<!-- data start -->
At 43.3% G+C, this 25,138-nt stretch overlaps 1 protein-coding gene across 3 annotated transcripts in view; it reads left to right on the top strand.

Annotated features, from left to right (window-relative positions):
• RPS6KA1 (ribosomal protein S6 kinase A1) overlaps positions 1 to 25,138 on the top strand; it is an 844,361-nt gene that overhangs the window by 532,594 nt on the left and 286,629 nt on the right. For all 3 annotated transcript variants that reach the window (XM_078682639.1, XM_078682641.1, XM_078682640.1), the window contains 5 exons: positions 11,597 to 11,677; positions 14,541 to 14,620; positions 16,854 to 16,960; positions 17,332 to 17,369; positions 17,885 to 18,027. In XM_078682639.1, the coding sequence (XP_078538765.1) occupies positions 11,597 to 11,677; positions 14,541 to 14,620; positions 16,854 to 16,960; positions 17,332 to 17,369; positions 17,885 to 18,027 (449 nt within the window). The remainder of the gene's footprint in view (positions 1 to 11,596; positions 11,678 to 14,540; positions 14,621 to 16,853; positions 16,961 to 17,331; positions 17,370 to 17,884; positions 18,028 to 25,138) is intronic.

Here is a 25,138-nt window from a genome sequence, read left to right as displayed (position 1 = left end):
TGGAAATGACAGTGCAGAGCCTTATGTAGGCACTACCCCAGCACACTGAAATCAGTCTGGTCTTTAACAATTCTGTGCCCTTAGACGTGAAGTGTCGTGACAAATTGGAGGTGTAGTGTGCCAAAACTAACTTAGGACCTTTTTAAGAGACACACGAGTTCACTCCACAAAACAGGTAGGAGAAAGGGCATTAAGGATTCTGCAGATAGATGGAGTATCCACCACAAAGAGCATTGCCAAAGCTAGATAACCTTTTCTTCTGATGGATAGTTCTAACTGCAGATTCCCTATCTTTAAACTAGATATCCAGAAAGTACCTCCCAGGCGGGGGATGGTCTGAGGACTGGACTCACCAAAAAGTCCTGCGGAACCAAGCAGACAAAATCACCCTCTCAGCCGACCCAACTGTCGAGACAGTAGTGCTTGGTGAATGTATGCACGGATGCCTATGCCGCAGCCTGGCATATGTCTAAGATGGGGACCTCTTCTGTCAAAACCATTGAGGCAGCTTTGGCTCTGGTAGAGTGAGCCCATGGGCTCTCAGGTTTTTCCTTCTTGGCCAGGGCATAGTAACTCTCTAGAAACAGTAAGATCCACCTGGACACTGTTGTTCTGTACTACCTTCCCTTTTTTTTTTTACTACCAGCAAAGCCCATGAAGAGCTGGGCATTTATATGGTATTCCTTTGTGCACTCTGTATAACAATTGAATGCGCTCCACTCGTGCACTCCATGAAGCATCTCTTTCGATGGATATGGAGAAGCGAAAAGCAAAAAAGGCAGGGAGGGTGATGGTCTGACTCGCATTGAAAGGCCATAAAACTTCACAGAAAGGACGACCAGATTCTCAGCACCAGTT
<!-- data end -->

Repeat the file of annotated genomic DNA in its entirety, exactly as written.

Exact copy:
At 43.3% G+C, this 25,138-nt stretch overlaps 1 protein-coding gene across 3 annotated transcripts in view; it reads left to right on the top strand.

Annotated features, from left to right (window-relative positions):
• RPS6KA1 (ribosomal protein S6 kinase A1) overlaps positions 1 to 25,138 on the top strand; it is an 844,361-nt gene that overhangs the window by 532,594 nt on the left and 286,629 nt on the right. For all 3 annotated transcript variants that reach the window (XM_078682639.1, XM_078682641.1, XM_078682640.1), the window contains 5 exons: positions 11,597 to 11,677; positions 14,541 to 14,620; positions 16,854 to 16,960; positions 17,332 to 17,369; positions 17,885 to 18,027. In XM_078682639.1, the coding sequence (XP_078538765.1) occupies positions 11,597 to 11,677; positions 14,541 to 14,620; positions 16,854 to 16,960; positions 17,332 to 17,369; positions 17,885 to 18,027 (449 nt within the window). The remainder of the gene's footprint in view (positions 1 to 11,596; positions 11,678 to 14,540; positions 14,621 to 16,853; positions 16,961 to 17,331; positions 17,370 to 17,884; positions 18,028 to 25,138) is intronic.

Here is a 25,138-nt window from a genome sequence, read left to right as displayed (position 1 = left end):
TGGAAATGACAGTGCAGAGCCTTATGTAGGCACTACCCCAGCACACTGAAATCAGTCTGGTCTTTAACAATTCTGTGCCCTTAGACGTGAAGTGTCGTGACAAATTGGAGGTGTAGTGTGCCAAAACTAACTTAGGACCTTTTTAAGAGACACACGAGTTCACTCCACAAAACAGGTAGGAGAAAGGGCATTAAGGATTCTGCAGATAGATGGAGTATCCACCACAAAGAGCATTGCCAAAGCTAGATAACCTTTTCTTCTGATGGATAGTTCTAACTGCAGATTCCCTATCTTTAAACTAGATATCCAGAAAGTACCTCCCAGGCGGGGGATGGTCTGAGGACTGGACTCACCAAAAAGTCCTGCGGAACCAAGCAGACAAAATCACCCTCTCAGCCGACCCAACTGTCGAGACAGTAGTGCTTGGTGAATGTATGCACGGATGCCTATGCCGCAGCCTGGCATATGTCTAAGATGGGGACCTCTTCTGTCAAAACCATTGAGGCAGCTTTGGCTCTGGTAGAGTGAGCCCATGGGCTCTCAGGTTTTTCCTTCTTGGCCAGGGCATAGTAACTCTCTAGAAACAGTAAGATCCACCTGGACACTGTTGTTCTGTACTACCTTCCCTTTTTTTTTTTACTACCAGCAAAGCCCATGAAGAGCTGGGCATTTATATGGTATTCCTTTGTGCACTCTGTATAACAATTGAATGCGCTCCACTCGTGCACTCCATGAAGCATCTCTTTCGATGGATATGGAGAAGCGAAAAGCAAAAAAGGCAGGGAGGGTGATGGTCTGACTCGCATTGAAAGGCCATAAAACTTCACAGAAAGGACGACCAGATTCTCAGCACCAGTT